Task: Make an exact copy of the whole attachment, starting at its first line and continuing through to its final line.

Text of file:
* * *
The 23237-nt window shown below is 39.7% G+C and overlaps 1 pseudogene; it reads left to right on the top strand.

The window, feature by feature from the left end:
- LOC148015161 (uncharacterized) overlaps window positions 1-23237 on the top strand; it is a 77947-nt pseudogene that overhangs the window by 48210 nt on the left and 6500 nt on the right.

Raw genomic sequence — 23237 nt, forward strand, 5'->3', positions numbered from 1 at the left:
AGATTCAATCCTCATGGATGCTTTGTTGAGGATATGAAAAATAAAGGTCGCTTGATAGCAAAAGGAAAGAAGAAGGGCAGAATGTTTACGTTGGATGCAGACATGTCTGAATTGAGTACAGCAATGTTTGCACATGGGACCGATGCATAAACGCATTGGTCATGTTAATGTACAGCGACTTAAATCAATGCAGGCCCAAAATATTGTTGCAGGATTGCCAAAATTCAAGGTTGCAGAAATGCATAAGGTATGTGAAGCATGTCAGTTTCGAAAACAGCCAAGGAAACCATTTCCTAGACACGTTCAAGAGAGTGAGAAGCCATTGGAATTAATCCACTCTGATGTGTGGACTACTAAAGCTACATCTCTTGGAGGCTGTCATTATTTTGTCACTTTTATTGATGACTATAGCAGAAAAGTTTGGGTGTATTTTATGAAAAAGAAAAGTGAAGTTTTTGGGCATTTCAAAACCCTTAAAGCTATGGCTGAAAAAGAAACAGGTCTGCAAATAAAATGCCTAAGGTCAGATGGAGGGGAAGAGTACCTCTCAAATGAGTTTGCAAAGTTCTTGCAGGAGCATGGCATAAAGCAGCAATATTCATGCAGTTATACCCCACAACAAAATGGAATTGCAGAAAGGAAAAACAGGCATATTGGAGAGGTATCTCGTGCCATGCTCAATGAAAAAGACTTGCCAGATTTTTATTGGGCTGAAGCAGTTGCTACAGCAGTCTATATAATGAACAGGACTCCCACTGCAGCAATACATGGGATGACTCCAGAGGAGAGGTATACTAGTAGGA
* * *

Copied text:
The 23237-nt window shown below is 39.7% G+C and overlaps 1 pseudogene; it reads left to right on the top strand.

The window, feature by feature from the left end:
- LOC148015161 (uncharacterized) overlaps window positions 1-23237 on the top strand; it is a 77947-nt pseudogene that overhangs the window by 48210 nt on the left and 6500 nt on the right.

Raw genomic sequence — 23237 nt, forward strand, 5'->3', positions numbered from 1 at the left:
AGATTCAATCCTCATGGATGCTTTGTTGAGGATATGAAAAATAAAGGTCGCTTGATAGCAAAAGGAAAGAAGAAGGGCAGAATGTTTACGTTGGATGCAGACATGTCTGAATTGAGTACAGCAATGTTTGCACATGGGACCGATGCATAAACGCATTGGTCATGTTAATGTACAGCGACTTAAATCAATGCAGGCCCAAAATATTGTTGCAGGATTGCCAAAATTCAAGGTTGCAGAAATGCATAAGGTATGTGAAGCATGTCAGTTTCGAAAACAGCCAAGGAAACCATTTCCTAGACACGTTCAAGAGAGTGAGAAGCCATTGGAATTAATCCACTCTGATGTGTGGACTACTAAAGCTACATCTCTTGGAGGCTGTCATTATTTTGTCACTTTTATTGATGACTATAGCAGAAAAGTTTGGGTGTATTTTATGAAAAAGAAAAGTGAAGTTTTTGGGCATTTCAAAACCCTTAAAGCTATGGCTGAAAAAGAAACAGGTCTGCAAATAAAATGCCTAAGGTCAGATGGAGGGGAAGAGTACCTCTCAAATGAGTTTGCAAAGTTCTTGCAGGAGCATGGCATAAAGCAGCAATATTCATGCAGTTATACCCCACAACAAAATGGAATTGCAGAAAGGAAAAACAGGCATATTGGAGAGGTATCTCGTGCCATGCTCAATGAAAAAGACTTGCCAGATTTTTATTGGGCTGAAGCAGTTGCTACAGCAGTCTATATAATGAACAGGACTCCCACTGCAGCAATACATGGGATGACTCCAGAGGAGAGGTATACTAGTAGGA